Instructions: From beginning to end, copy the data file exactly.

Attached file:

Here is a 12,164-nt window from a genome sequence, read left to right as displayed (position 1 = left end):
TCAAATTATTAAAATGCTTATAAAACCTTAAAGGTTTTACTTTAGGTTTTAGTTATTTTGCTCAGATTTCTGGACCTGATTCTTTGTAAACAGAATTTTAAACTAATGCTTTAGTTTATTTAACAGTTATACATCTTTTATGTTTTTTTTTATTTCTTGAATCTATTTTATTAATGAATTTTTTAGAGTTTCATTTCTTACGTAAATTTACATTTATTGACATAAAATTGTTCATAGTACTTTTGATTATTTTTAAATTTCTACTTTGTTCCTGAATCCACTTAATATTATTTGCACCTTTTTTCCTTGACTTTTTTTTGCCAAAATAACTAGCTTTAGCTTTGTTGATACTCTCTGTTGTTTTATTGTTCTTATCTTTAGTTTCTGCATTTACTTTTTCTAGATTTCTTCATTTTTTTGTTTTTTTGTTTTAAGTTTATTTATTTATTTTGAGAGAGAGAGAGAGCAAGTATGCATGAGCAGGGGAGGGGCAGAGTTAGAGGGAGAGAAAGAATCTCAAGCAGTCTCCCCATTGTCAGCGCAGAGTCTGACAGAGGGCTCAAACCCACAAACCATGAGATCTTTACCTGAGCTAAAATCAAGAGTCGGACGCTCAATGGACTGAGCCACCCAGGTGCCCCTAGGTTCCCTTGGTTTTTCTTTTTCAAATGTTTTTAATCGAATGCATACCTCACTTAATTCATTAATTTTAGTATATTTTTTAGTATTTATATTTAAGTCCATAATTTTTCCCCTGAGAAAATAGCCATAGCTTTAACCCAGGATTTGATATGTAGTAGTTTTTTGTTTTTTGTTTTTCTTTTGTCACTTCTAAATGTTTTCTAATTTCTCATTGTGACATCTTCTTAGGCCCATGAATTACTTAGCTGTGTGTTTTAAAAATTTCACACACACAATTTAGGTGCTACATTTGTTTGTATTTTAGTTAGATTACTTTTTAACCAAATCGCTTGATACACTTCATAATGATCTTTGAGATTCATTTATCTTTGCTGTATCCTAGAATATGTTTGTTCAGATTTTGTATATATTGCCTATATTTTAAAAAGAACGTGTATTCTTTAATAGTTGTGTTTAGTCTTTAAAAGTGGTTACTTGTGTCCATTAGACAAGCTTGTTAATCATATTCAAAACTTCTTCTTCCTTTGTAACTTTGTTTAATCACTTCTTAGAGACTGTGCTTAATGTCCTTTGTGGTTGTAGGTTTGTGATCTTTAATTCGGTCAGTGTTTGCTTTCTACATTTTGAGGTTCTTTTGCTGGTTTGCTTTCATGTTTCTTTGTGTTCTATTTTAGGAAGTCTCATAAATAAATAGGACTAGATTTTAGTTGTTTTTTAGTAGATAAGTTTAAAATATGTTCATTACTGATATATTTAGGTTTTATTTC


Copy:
Here is a 12,164-nt window from a genome sequence, read left to right as displayed (position 1 = left end):
TCAAATTATTAAAATGCTTATAAAACCTTAAAGGTTTTACTTTAGGTTTTAGTTATTTTGCTCAGATTTCTGGACCTGATTCTTTGTAAACAGAATTTTAAACTAATGCTTTAGTTTATTTAACAGTTATACATCTTTTATGTTTTTTTTTATTTCTTGAATCTATTTTATTAATGAATTTTTTAGAGTTTCATTTCTTACGTAAATTTACATTTATTGACATAAAATTGTTCATAGTACTTTTGATTATTTTTAAATTTCTACTTTGTTCCTGAATCCACTTAATATTATTTGCACCTTTTTTCCTTGACTTTTTTTTGCCAAAATAACTAGCTTTAGCTTTGTTGATACTCTCTGTTGTTTTATTGTTCTTATCTTTAGTTTCTGCATTTACTTTTTCTAGATTTCTTCATTTTTTTGTTTTTTTGTTTTAAGTTTATTTATTTATTTTGAGAGAGAGAGAGAGCAAGTATGCATGAGCAGGGGAGGGGCAGAGTTAGAGGGAGAGAAAGAATCTCAAGCAGTCTCCCCATTGTCAGCGCAGAGTCTGACAGAGGGCTCAAACCCACAAACCATGAGATCTTTACCTGAGCTAAAATCAAGAGTCGGACGCTCAATGGACTGAGCCACCCAGGTGCCCCTAGGTTCCCTTGGTTTTTCTTTTTCAAATGTTTTTAATCGAATGCATACCTCACTTAATTCATTAATTTTAGTATATTTTTTAGTATTTATATTTAAGTCCATAATTTTTCCCCTGAGAAAATAGCCATAGCTTTAACCCAGGATTTGATATGTAGTAGTTTTTTGTTTTTTGTTTTTCTTTTGTCACTTCTAAATGTTTTCTAATTTCTCATTGTGACATCTTCTTAGGCCCATGAATTACTTAGCTGTGTGTTTTAAAAATTTCACACACACAATTTAGGTGCTACATTTGTTTGTATTTTAGTTAGATTACTTTTTAACCAAATCGCTTGATACACTTCATAATGATCTTTGAGATTCATTTATCTTTGCTGTATCCTAGAATATGTTTGTTCAGATTTTGTATATATTGCCTATATTTTAAAAAGAACGTGTATTCTTTAATAGTTGTGTTTAGTCTTTAAAAGTGGTTACTTGTGTCCATTAGACAAGCTTGTTAATCATATTCAAAACTTCTTCTTCCTTTGTAACTTTGTTTAATCACTTCTTAGAGACTGTGCTTAATGTCCTTTGTGGTTGTAGGTTTGTGATCTTTAATTCGGTCAGTGTTTGCTTTCTACATTTTGAGGTTCTTTTGCTGGTTTGCTTTCATGTTTCTTTGTGTTCTATTTTAGGAAGTCTCATAAATAAATAGGACTAGATTTTAGTTGTTTTTTAGTAGATAAGTTTAAAATATGTTCATTACTGATATATTTAGGTTTTATTTC